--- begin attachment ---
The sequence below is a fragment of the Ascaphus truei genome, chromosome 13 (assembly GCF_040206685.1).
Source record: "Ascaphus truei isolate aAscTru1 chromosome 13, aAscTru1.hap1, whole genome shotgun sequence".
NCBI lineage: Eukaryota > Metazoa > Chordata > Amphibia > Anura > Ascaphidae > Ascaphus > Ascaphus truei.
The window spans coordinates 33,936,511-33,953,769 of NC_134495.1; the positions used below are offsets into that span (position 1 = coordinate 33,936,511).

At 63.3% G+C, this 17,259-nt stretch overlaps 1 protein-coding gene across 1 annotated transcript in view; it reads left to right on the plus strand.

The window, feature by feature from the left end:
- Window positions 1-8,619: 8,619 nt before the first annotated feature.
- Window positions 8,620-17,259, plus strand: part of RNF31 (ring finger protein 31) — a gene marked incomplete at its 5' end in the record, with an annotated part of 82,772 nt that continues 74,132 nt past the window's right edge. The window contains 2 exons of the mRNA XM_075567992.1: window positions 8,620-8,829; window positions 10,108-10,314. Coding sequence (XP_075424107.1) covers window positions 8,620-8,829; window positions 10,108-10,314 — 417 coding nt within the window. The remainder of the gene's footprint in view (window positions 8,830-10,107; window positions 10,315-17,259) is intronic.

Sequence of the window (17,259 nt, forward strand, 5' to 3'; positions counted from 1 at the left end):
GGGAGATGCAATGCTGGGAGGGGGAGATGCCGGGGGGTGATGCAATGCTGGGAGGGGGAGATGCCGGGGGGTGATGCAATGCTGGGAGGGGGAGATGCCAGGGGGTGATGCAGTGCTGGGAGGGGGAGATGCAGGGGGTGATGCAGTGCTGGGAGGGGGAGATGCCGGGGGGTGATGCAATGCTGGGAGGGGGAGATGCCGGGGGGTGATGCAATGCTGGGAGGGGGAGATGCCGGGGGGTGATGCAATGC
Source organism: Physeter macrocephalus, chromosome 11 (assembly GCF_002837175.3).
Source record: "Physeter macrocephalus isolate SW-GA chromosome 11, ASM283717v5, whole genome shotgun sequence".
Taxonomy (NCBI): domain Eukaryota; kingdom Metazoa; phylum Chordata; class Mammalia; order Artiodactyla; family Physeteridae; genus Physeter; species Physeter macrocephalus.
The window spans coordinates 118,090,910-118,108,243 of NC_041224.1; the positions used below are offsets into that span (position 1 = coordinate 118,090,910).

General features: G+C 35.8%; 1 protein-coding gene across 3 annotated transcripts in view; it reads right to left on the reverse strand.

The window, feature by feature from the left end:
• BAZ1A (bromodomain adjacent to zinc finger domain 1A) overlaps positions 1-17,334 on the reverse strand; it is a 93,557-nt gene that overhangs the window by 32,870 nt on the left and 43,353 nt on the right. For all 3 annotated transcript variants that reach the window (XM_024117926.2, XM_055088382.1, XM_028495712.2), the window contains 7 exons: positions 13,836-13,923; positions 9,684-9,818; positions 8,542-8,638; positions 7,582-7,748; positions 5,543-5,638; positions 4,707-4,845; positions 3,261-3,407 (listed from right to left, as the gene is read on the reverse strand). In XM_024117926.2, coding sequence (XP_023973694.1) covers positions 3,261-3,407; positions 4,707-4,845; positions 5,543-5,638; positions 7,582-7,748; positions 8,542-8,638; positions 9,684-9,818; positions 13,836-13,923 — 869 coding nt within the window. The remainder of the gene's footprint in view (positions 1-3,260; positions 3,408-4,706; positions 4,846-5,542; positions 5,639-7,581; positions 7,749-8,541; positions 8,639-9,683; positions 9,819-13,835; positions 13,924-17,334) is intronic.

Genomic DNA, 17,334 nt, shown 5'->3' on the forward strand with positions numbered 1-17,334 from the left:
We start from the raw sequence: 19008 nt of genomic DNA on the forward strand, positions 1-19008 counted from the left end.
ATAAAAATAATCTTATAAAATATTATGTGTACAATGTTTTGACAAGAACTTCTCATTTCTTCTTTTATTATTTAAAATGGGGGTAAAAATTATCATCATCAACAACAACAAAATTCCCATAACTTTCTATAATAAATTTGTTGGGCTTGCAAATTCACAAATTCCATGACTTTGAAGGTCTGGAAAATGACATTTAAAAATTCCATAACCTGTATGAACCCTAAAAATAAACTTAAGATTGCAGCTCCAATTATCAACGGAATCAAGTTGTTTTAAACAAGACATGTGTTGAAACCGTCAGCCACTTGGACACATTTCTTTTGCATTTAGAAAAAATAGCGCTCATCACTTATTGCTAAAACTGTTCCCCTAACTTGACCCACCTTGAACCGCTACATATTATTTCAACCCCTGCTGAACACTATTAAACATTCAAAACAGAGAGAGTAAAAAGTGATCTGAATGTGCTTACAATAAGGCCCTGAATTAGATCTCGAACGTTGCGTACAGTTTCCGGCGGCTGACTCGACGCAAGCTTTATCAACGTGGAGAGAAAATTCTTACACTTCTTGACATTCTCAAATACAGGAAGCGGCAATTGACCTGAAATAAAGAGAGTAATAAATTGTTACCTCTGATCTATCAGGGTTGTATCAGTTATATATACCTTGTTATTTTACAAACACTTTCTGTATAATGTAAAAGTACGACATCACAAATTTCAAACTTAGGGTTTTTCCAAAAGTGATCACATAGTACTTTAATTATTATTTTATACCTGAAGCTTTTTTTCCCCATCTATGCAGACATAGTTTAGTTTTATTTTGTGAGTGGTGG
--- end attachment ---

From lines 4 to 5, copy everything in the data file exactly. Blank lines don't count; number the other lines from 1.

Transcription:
The window spans coordinates 33,936,511-33,953,769 of NC_134495.1; the positions used below are offsets into that span (position 1 = coordinate 33,936,511).

At 63.3% G+C, this 17,259-nt stretch overlaps 1 protein-coding gene across 1 annotated transcript in view; it reads left to right on the plus strand.